Combat is simple – roll 1d6 to attack, adding strength, dexterity and hand-to-hand bonus to determine total potential damage while the defender subtracts 1d6 plus luck and hand-to-hand modifiers. The resulting damage, if there is any left, is deducted from the defender’s constitution score. If damage equals more than half of the character’s remaining constitution, they are knocked out. Ranged combat is a little different, but just as simple – you have to roll below a number based on your dexterity score, with modifiers for a few common situations. Damage is based on the ranged weapon used.

The advanced game has more hand-to-hand weapons, which involve rolling more d6’s for the attack, and armor to reduce damage suffered.

Skill checks are a roll of 3d6 which must be less than or equal to whatever ability score makes the most sense. If Spock is trying to use his tri-corder to pick up signs of life, he makes a roll against his Mentality. Easy … but I would personally change it to a d20 roll rather than 3d6.

Psionic powers work basically the same way – roll under Mentality.

There is no experience point or leveling system in the game, but the author mentions that as characters succeed in adventures their hand-to-hand rating can improve or they can get bonuses to certain tasks. I like the idea of advancement being kind of arbitrary, though you would need a good Mission Master to keep things from getting out of hand.

The game has stats for all sorts of Star Trek monsters – again, a Trek dungeon would probably be lots of fun. Given that Kirk and Spock had to deal with ancient Rome, the Roaring ’20s and the Old West, a dungeon crawl would not be too outrageous … and nicknaming the hirelings “red shirts” would be entirely appropriate.

Spock: “I use my tricorder to scan for life forms on the other side of the door.”

MM: Rolling … “You detect no life forms.”

Kirk: “I bust open the door and somersault into the room.”

MM: The room contains four Klingon warriors – roll for initiative!

I really grok how simple this game is – you can pick it up and get going within minutes if you have players who understand the basics of role playing games and Star Trek. I especially love that it instantly lit a fire in me to play it and play with it – why not work up quick stats for Doctor Who characters and creatures, or Star Wars or Next Generation or whatever – it would be so easy!

If you get a chance, check it out. Expect simplicity, “rulings not rules” and lots of thinking on your feet, but also a game that you can get up and running quickly.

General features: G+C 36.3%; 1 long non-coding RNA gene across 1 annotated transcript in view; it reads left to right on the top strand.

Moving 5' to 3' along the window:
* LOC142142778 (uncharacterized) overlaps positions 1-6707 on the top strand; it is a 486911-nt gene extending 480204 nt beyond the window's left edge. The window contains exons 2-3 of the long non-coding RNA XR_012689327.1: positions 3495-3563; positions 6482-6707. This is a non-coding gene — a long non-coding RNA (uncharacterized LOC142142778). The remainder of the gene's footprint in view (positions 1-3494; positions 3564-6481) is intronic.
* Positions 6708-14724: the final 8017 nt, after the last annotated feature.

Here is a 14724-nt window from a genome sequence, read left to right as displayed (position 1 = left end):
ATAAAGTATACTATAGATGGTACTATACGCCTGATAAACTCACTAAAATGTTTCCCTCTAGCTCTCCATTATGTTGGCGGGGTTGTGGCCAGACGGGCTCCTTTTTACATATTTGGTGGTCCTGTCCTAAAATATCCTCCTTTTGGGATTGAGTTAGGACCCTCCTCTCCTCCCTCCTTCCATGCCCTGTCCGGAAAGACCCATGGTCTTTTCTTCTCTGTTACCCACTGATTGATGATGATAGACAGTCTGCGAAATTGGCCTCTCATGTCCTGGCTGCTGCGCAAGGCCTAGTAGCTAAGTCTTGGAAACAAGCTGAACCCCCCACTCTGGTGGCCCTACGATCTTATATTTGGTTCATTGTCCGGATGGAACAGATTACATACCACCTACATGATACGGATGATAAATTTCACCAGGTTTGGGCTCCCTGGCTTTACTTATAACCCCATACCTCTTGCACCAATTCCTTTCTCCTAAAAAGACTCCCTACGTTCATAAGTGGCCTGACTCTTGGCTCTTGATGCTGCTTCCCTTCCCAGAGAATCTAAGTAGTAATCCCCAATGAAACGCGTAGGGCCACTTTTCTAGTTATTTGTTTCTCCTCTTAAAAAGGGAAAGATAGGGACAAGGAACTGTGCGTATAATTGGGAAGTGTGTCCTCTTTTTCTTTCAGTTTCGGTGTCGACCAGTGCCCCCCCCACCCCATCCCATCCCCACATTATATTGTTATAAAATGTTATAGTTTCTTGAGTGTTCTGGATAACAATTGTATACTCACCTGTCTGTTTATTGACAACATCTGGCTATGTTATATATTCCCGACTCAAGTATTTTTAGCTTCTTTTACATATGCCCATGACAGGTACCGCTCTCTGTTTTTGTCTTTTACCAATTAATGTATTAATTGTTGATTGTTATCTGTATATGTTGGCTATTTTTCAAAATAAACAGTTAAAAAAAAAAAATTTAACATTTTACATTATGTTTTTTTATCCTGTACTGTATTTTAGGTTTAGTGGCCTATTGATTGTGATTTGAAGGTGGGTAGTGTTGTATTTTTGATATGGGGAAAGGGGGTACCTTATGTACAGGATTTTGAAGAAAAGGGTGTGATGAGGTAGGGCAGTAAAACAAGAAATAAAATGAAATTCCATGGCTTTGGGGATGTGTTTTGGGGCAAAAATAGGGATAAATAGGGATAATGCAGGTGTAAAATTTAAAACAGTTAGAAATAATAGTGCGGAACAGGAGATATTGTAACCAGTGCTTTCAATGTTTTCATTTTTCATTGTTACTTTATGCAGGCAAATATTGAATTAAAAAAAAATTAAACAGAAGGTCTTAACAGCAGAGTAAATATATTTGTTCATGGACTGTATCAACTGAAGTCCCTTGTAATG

Also – check out that article I mentioned above – Emmet F. Milestone came up with a dandy little scheme for characters falling in love with one another – a must if Kirk is in your boarding party, though as Emmet often remarks, “Kirk has no luck in love, so his Luck modifier is never added in a Romance Roll”. I instantly want to use this in my next D&D dungeon crawl.

Heritage Star Trek miniatures – image found at Noble Knight Games

Aliens I Have Known

I love lo-tech aliens. I don’t mean aliens who wield sticks and stones, but rather aliens from old TV shows and movies who look goofy (or often look goofy). I love the creative work done by make-up artists and folks working with rubber and shiny polyester on these creatures. I’ve always appreciated old time special effects with technological limitations – nothing has taken the magic out of sci-fi and fantasy for me more than computer graphics. I used to wonder how they did it … now I know, and I wonder why with the ability to do virtually anything, they did what they did.

But let’s get back to those old sci-fi aliens – here’s a little chart of aliens I have known (or “watched” would be more appropriate). I’ll include a link to download it below. This could be used for rolling random alien encounters in a gonzo fantasy game, or just for inspiration when doing your own thing.

Oh – and those aliens from a galaxy far, far away who are too stuck up to come visit the Milky Way Galaxy – I left them out. Enjoy!

CLICK HERE TO DOWNLOAD

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Manbot Warriors!

These guys would be great for a game of Manbot Warriors. Buy them HERE.

There was no Dragon by Dragon on Sunday because I was visiting relatives in the great state of Iowa over the weekend. While I was doing that, I was formulating this, which I now present to you …

MANBOT WARRIORS
A Mini-Game by John M Stater

For 3 to 5 players, aged 13-1/2 and up (sorry 13 year olds, but you’ll understand why you’re not allowed to play this intense sci-fi RPG when you get older)

When evil threatens from the Galactic Core, the planets of the outer rim call out for … the Manbot Warriors!

Manbot Warriors was a Saturday morning cartoon that never existed, but could have in the late 1970’s or early 1980’s. It would concern a band of warriors, human minds encased in robot bodies, defending the outer rim of peaceful planets from the evils of the Galactic Core. Each episode might entail some crisis that the Manbot Brigade would respond to, from hijackings of pleasure spaceships, to the heist of the First Cosmic Bank, to a threat of planetary invasion.

The game is played by up to 5 people. One is the Game Master, who concocts an evil plot and assembles various monsters to see the plot through. The Game Master must draw up any necessary maps or plans of spaceships or secret hideouts, and must also adjudicate the game fairly on behalf of the players. He is not their opponent, per se, but rather the referee of the game.